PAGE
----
Tuesday, May 29, 2007

Support Our Troops?

Photograph and text © 2007 by Julius Lester

Practically every day I see bumper stickers reading SUPPORT OUR TROOPS. I hear people being interviewed on television newscasts saying, “No matter how we as individuals may feel about the war in Iraq, we can all agree on how important it is to support our troops.” Each of the many seeking their party’s presidential nomination add their voices to the “Support our troops” chant.

I have been thinking about that sentence a lot. Maybe I’m just plain dumb, but I have no idea what it means. How can I be against the war and also support those fighting it? I ask the question as someone with a relative who is a graduate of West Point, and she is now serving in Afghanistan. I ask the question as someone whose brother was an Air Force career man, and who, in one of the great ironies of my life, was stationed in Thailand in 1967 during the Vietnam War while I was one of the first Americans to travel to North Vietnam where I watched that country being bombed from planes whose radar my brother serviced.

I am not indifferent to the loss of American and Iraqi lives, the staggering number of wounded U.S. soldiers who will be physically or mentally maimed for the rest of their lives, the disruption in the family lives of those who have been sent to Iraq for their second and third deployment, and the number of soldiers who are committing suicide.

But SUPPORT OUR TROOPS is an empty slogan that obfuscates (from a Latin root meaning “darkened”) the truth, a truth painful for many to face, namely, that our troops are risking and losing their lives in Iraq for absolutely nothing. Senator Barak Obama hinted at this a few months ago, and the media came down on him so hard that he did that rhetorical dance politicians do so well of saying he was misquoted, blah, blah, blah, support our troops blah, blah, blah. Americans need to believe that those oh so young men and women fighting in Iraq are there for a reason – for love of our country, to stop terrorism, to bring democracy, to keep America safe. The sad fact is that Americans are risking their lives and dying in Iraq for absolutely nothing.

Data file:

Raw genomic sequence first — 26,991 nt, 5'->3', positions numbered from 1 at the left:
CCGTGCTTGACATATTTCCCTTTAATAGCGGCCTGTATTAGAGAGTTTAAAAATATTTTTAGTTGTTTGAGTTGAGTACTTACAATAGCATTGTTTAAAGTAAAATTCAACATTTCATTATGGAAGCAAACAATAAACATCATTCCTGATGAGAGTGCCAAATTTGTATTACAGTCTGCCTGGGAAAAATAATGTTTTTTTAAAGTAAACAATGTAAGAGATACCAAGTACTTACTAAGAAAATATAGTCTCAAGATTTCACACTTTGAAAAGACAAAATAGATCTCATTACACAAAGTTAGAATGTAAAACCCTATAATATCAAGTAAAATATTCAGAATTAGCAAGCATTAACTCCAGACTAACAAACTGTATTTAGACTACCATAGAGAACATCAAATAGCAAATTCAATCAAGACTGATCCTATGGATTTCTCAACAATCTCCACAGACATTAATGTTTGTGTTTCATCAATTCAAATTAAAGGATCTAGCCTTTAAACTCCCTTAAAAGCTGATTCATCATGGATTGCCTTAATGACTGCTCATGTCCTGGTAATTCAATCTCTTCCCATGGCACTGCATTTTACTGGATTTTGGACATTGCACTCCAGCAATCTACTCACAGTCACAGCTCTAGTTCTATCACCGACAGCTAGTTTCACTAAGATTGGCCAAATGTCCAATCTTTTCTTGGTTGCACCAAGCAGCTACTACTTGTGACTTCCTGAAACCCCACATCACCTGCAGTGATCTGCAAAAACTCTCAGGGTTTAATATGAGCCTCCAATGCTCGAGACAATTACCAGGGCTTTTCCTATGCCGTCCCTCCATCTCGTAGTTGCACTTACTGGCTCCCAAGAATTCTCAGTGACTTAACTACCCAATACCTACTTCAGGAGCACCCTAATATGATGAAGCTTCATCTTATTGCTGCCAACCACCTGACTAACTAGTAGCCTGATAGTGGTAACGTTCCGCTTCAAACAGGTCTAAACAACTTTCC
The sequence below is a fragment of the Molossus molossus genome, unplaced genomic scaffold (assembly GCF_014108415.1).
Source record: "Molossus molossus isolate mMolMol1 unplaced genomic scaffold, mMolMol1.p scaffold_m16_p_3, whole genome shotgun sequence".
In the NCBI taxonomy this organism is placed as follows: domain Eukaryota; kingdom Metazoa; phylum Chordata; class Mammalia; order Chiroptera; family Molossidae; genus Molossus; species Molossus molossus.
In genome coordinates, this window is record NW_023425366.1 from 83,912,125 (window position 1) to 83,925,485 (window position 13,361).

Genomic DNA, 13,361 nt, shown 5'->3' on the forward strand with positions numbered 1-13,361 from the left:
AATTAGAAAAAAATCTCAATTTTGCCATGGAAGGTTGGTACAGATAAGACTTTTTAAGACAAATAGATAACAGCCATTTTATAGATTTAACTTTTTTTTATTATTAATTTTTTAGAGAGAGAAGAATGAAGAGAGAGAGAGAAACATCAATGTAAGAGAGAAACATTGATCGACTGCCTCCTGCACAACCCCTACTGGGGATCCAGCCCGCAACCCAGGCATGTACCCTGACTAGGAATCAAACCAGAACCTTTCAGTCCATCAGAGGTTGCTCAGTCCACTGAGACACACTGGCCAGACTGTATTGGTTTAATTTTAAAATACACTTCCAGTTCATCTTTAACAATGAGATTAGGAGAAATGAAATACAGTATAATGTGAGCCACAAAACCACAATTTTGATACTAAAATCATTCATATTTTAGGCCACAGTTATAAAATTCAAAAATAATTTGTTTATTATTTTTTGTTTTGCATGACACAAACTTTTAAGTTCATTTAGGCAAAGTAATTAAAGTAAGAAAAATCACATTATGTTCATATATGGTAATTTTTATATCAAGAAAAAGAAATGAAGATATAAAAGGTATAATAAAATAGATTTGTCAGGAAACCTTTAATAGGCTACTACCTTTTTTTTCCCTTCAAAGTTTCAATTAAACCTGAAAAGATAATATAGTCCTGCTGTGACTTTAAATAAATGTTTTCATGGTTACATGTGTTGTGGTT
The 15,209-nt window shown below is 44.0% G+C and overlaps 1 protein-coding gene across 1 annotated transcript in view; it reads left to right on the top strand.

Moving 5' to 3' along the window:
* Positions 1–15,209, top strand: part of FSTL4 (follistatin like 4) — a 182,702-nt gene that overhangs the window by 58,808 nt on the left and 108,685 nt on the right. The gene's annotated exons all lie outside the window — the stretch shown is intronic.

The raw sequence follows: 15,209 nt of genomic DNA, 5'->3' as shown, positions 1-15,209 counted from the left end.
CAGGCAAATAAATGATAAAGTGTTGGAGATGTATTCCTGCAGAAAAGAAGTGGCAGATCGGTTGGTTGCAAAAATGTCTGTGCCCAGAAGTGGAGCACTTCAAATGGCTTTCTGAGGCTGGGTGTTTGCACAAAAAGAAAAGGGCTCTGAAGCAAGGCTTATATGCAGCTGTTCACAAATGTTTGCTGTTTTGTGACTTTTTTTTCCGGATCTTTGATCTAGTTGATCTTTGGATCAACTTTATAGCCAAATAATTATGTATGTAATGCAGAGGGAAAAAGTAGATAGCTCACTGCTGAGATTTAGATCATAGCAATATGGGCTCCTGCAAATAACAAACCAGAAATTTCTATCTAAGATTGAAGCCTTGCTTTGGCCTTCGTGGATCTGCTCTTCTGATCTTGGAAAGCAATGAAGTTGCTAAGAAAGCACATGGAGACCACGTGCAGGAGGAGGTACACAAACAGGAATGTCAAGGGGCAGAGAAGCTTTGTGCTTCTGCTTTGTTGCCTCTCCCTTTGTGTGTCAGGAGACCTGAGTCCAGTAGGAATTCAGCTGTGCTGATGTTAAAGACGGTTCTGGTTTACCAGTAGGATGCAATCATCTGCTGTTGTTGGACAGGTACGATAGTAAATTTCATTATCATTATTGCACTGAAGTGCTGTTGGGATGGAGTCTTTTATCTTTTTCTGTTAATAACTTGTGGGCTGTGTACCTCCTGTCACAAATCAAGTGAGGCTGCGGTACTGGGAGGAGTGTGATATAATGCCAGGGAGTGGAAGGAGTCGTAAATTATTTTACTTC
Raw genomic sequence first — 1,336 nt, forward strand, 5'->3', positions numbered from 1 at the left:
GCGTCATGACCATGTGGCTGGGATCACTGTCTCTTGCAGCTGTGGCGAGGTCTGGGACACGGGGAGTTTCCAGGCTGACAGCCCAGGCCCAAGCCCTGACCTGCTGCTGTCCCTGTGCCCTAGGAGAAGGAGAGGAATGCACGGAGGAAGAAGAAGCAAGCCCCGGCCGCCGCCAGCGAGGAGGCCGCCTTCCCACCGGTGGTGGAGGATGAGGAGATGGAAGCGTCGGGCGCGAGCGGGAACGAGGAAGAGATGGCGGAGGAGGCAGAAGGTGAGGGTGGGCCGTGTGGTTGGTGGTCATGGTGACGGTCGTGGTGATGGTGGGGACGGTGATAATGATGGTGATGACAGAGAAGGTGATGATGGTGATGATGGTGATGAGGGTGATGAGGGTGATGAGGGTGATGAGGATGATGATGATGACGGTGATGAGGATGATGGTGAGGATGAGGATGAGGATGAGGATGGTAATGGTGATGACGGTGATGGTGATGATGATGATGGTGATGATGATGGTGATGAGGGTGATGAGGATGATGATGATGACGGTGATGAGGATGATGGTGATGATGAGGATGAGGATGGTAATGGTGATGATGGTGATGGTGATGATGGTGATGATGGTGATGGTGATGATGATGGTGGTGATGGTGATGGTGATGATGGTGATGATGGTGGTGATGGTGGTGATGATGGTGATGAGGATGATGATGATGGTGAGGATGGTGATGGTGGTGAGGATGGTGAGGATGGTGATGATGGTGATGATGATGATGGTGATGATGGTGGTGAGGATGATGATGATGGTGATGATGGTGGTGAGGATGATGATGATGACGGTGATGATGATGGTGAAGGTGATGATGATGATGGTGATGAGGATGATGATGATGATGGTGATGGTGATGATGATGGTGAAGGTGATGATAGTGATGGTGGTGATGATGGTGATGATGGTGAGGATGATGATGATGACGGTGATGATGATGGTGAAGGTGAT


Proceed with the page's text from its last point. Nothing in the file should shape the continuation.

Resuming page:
If politicians had the moral courage to say this, if people would believe what they surely know, they would support our troops in the only way which makes sense, and that is through an outpouring of anger at those in power who conceptualized the war, advocated it, and voted and continue to vote to spend billions and billions of dollars to pursue a war the United States cannot win.

I do not understand why more Americans are not outraged over the meaningless loss of so many young lives, are not outraged that billions and billions of dollars are spent on an obscene and ridiculous war, while Brad Pitt has shown more caring about the fate of New Orleans than the federal government.



“What difference does it make to the dead, the orphans and the homeless, whether the mad destruction is wrought under the name of totalitarianism or the holy name of liberty or democracy?”

Mahatma Gandhi, Non-Violence in Peace and War


Anger - from Middle English, meaning, distress, grief, trouble, vex, hurt, wound. Around the 14th century the word acquired its present meaning, rage.

I wonder what happened that brought about the change in meaning. However, anyone who has suffered the death of a loved one has experienced how much of our grief is expressed as rage at the person for dying.

Maybe “supporting our troops” means experiencing grief for the dead and the maimed, American and Iraqi. Perhaps we cannot find our rage until we know our grief.


Cemetery and corn field, Whatley, Massachusetts